Hong Kong expands market access for US beef

By Georgi Gyton

- Last updated on GMT

Beef from cattle over 30 months old will now be eligible for export
Beef from cattle over 30 months old will now be eligible for export

Related tags: Beef products, Bovine spongiform encephalopathy, Beef

The United States has agreed a deal with Hong Kong, which will see an expanded range of US beef and beef products eligible for export to the region.

Since December 2003, only deboned beef (from all cattle) and certain bone-in beef producers (from cattle less than 30 months of age) could be shipped to Hong Kong.

US Agriculture Secretary Tom Vilsack, announced this week that new terms and conditions have been agreed, which mean that Hong Kong will permit the import of the full range of US beef and beef products, consistent with access prior to December ’03.

Vilsack said: "Hong Kong is already the fourth-largest market for US beef and beef product exports, with sales there reaching an historic high of $823 million in 2013. We look forward to expanded opportunities there for the US beef industry now that all trade restrictions are lifted."

Earlier this year, Mexico, Uruguay, Ecuador and Sri Lanka also lifted their longstanding restrictions to provide full access for US beef and beef products, said the USDA.

"Last year, the World Organisation for Animal Health (OIE) granted the United States negligible risk status for BSE, further affirming the safety of US beef and beef products,"​ added Vilsack.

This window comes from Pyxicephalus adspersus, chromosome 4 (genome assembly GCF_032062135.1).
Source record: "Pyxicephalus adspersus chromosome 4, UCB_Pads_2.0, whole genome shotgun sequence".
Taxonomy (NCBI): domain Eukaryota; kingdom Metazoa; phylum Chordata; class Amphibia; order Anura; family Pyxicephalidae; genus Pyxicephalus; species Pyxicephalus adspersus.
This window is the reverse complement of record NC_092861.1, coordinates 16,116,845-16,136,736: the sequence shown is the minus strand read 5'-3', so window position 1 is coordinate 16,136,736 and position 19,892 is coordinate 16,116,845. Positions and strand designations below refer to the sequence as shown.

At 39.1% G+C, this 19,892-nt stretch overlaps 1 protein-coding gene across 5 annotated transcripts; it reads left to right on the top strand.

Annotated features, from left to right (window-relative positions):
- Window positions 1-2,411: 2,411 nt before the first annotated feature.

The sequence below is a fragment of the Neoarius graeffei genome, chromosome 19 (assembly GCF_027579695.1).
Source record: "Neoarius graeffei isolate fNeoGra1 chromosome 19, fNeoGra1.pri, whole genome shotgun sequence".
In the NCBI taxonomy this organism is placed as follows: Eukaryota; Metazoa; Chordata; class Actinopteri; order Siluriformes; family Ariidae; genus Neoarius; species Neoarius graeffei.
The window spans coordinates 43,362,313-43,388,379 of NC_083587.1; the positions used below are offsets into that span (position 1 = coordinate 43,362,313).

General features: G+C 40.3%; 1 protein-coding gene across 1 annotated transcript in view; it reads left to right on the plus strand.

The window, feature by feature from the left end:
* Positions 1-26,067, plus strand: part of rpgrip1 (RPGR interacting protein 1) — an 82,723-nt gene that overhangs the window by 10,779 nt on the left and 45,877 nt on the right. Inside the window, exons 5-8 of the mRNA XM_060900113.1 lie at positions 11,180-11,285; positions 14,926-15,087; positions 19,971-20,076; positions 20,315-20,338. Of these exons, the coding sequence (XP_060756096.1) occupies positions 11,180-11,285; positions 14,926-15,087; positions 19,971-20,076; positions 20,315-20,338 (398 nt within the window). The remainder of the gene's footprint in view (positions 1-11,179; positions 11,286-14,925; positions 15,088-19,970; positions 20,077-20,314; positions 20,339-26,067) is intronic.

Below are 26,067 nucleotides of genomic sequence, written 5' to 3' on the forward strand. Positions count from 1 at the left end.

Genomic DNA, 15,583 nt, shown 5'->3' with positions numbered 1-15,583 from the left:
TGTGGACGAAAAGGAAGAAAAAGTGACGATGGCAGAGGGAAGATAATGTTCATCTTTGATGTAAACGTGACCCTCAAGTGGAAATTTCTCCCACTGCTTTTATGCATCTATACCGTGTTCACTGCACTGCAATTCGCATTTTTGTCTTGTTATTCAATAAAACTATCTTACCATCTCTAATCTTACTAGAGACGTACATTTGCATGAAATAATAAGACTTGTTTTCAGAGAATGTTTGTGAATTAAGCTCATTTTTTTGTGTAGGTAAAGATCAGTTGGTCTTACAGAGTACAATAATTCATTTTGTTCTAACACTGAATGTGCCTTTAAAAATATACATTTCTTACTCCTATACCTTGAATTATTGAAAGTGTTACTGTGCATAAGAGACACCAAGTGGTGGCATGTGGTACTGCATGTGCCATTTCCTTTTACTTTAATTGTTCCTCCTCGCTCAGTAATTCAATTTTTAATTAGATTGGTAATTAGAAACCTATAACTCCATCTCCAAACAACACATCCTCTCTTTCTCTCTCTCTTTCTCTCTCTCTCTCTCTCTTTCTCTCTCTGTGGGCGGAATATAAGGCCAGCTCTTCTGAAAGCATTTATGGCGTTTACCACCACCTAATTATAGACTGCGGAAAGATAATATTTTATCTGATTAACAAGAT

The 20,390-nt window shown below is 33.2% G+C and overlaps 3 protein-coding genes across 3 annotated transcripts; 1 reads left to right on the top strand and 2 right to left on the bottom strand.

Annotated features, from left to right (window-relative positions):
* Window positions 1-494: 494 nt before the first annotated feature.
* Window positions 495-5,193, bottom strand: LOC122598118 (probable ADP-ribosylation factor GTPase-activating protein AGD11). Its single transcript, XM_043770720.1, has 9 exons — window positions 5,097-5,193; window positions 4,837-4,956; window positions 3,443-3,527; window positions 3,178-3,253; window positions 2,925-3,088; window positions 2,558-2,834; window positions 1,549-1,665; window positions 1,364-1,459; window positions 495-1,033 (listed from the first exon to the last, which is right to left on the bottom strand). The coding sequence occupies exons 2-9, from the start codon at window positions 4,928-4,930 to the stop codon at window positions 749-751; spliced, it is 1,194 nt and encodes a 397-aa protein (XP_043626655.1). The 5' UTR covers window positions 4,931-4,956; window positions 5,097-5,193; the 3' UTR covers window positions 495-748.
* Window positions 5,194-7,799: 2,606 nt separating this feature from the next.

In December 2003, Hong Kong banned US beef and beef products following the detection of a bovine spongiform encephalopathy (BSE)-positive animal in the United States. It later reopened market access for certain products in December 2005, and expanded this access further in February 2013.

The move to fully lift the ban on US beef and beef products has been welcomed by the National Cattlemen’s Beef Association (NCBA) in the US.

Bob McCan, president of the NCBA, said it was not only great news for cattlemen and women, "but also a strong assurance that the interlocking safeguards put in place are working to build international market demand".

"Cattle producers had a major victory in Paris last year, when the OIE upgraded our risk status to negligible risk, the lowest risk standard, recognising our strong commitment to beef safety,"​ said McCan.

"And we applauded the USDA/APHIS in the finalisation of the comprehensive BSE rule, which showed our trading partners and the world that we stand behind internationally-accepted science. This has brought the US beef industry to the point now where we are exporting more than $6bn of beef annually."

According to the NCBA, Hong Kong imported more than $823m worth of US beef last year and, in the first four months of 2014, it has already imported more than $307m.

The new terms became effective on 17 June 2014.

Related topics: Meat

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